Exhibition of the week
Harland Miller: Imminent End, Rescheduled Eternally
Paintings of book covers that evoke the reveries of readers who dream of writing.
• White Cube Bermondsey, London, until 22 January.
Magdalena Abakanowicz: Every Tangle of Thread and Rope
A surreal woven world by one of Poland’s most significant modern artists.
• Tate Modern, London, until 21 May.
Newly restored museum of one of the most magical painters ever.
• Sudbury, Suffolk, from 21 November.
Ken Kiff: Man, Bird and Tree
Dreamy, sensual art by a modern painter ripe for rediscovery.
• Carl Freedman Gallery, Margate, 20 November to 5 February.
Wildlife Photographer of the Year
Images of nature’s beauty that also document its destruction.
• Natural History Museum, London, until 12 July.
Image of the week
Jean-Michel Basquiat’s King Zulu is a field of loud sky-blue populated with the figures of legendary jazz artists: Louis Armstrong clutching his trumpet, Charlie Parker on saxophone, an all-star band for all time. The revered artist was obsessed with music throughout his career – from Beethoven to bebop to his own abrasive, atonal “noise band” – and a major new show at Montreal’s Museum of Fine Arts, Seeing Loud, aims to better understand what his pieces are really about by listening to them – and him – far more attentively. Read the full article here.
What we learned
Keith Haring’s many collaborations provide huge revenue for his charitable foundation, but might be devaluing his legacy
Puerto Rican artists are exploring the impact of Hurricane Maria
A David Hockney immersive experience is to open in London
Climate activists threw black liquid at a Gustav Klimt painting in Vienna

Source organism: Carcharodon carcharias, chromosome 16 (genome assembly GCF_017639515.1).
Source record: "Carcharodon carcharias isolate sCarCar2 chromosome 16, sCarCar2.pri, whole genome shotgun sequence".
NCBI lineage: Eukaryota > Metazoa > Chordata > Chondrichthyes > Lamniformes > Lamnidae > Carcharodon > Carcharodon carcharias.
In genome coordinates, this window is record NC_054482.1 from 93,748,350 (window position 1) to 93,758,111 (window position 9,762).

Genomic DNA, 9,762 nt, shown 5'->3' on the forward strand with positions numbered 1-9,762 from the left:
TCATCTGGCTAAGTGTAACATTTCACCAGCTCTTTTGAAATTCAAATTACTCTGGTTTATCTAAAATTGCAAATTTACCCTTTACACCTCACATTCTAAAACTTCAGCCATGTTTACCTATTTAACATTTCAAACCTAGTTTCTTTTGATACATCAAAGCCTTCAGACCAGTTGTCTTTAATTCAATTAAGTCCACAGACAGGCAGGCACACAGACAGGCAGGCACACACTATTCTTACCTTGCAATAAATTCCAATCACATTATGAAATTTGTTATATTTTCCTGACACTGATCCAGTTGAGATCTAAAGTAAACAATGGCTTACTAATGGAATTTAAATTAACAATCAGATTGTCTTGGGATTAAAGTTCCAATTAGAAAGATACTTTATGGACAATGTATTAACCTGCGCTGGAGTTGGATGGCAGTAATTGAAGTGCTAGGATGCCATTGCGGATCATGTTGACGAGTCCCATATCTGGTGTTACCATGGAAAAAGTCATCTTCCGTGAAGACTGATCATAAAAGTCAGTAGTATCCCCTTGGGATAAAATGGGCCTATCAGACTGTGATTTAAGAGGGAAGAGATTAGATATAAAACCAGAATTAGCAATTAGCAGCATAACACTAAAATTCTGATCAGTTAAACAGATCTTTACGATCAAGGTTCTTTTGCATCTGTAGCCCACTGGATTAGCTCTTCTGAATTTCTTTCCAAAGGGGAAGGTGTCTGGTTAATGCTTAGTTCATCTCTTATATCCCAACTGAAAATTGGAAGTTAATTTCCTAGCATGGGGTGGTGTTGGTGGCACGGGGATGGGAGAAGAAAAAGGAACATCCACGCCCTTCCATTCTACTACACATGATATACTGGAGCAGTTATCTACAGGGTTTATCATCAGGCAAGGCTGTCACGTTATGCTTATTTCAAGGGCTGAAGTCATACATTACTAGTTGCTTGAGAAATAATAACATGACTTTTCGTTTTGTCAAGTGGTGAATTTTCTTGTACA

A new film celebrates the life of artist Charlotte Salomon, who died in Auschwitz
A former Paris railway station will house a Giacometti museum
Artemisia Gentileschi’s censored nude painting is to be digitally unveiled
Art made by AI raises questions about creativity
A Banksy artwork appeared on a damaged building in Ukraine
Georgian and Ukrainian artists are fighting propaganda with art
Masterpiece of the week
Venus and Cupid in a Landscape, c 1523-24, by Palma Vecchio
This painting may vaunt its mythological attributes – the love god Cupid has his wings, bow and quiver to strike people down with desire – but it is also a depiction of reality. Michelangelo jibed that Venetian artists such as Palma Vecchio had no art and just painted from life. In other words, they worked with models, like their admirer Lucian Freud centuries later. The woman who poses here as Venus has also been recognised in a breast-baring portrait by Palma Vecchio in London’s National Gallery. There she holds a bunch of flowers: not a polite reference to the goddess Flora but rather a symbol that she is a sex worker. Here she poses with proud boredom, holding that arrow as if she can’t wait for old Palma to put down his brush. It makes this painting not just a classical idyll but a raw slice of life.
• Fitzwilliam Museum, Cambridge
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